If first-quarter data points are any indication, the U.S. industrial real estate market has moved beyond the “firing on all cylinders” stage to another white-hot plateau. Tenants and lessees occupied 109.1 million square feet more space than they vacated, an all-time quarterly record, roughly double the long-term average and nearly 67% higher from the first quarter of 2020, according to data from Colliers International (NASDAQ:CIGI), a real estate services and investment management company. 

About 355 million square feet was under development in the 2021 quarter, based on Colliers data. That easily surpasses the previous record of 321 million square feet set in the fourth quarter of 2020. Of 12 facilities with more than 1 million square feet that were built during the quarter, just one, in South Carolina, remained completely vacant by the end of it, Colliers said.

Nationwide, vacancy rates dropped to 5.2%, a 40-basis-point decline from year-earlier levels, Colliers said. In seaport markets, vacancy rates are well below that.

Asking rents for “triple net lease” agreements, which require lessees and tenants to pay taxes, building insurance and maintenance, rose to $6.41 per square foot, 4.2% higher than in the first quarter of 2020, Colliers said.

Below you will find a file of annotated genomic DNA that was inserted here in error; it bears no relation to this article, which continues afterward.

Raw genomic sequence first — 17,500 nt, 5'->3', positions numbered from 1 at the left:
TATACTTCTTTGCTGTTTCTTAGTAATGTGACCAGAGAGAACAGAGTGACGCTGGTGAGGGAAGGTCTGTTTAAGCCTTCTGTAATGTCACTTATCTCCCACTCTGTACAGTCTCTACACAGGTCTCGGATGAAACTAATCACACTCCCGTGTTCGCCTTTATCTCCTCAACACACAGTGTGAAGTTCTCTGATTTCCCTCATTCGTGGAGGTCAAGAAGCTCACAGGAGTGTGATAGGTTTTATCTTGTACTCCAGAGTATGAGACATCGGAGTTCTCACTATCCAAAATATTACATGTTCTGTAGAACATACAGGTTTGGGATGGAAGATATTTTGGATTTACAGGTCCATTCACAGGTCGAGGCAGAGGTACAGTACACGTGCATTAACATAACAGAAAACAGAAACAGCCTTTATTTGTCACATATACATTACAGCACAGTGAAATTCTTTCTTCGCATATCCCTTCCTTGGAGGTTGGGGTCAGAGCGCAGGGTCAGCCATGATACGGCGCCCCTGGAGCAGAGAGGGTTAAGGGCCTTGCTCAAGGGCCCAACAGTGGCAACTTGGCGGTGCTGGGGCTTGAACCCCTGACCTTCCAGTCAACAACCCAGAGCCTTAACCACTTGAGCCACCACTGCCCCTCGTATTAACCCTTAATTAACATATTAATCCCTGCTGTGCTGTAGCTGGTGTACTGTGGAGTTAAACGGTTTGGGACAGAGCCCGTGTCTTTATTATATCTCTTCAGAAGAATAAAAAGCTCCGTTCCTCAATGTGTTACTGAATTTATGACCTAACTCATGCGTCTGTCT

With e-commerce activity expected to remain permanently elevated, demand for industrial space — which is dominated by logistics services that fulfill mostly online orders — is unlikely to abate much. By the time that 2021 winds down, there is a good chance that decades-old records will have fallen across the board.

For now, though, there is a fly in the industry’s ointment. The cost of construction materials has soared along with other inputs as ultra-tight inventory levels meet strong demand in the industrial and residential sectors. Industrial construction completions will be delayed through the second quarter and perhaps for the rest of the year, according to Jack Rosenberg, national director of Colliers’ logistics and transportation solutions North American practice group. Tenants and lessees, which for years have been hit with rate hikes, will see their tabs rise anew as costs rise for new construction and building improvements, Rosenberg said.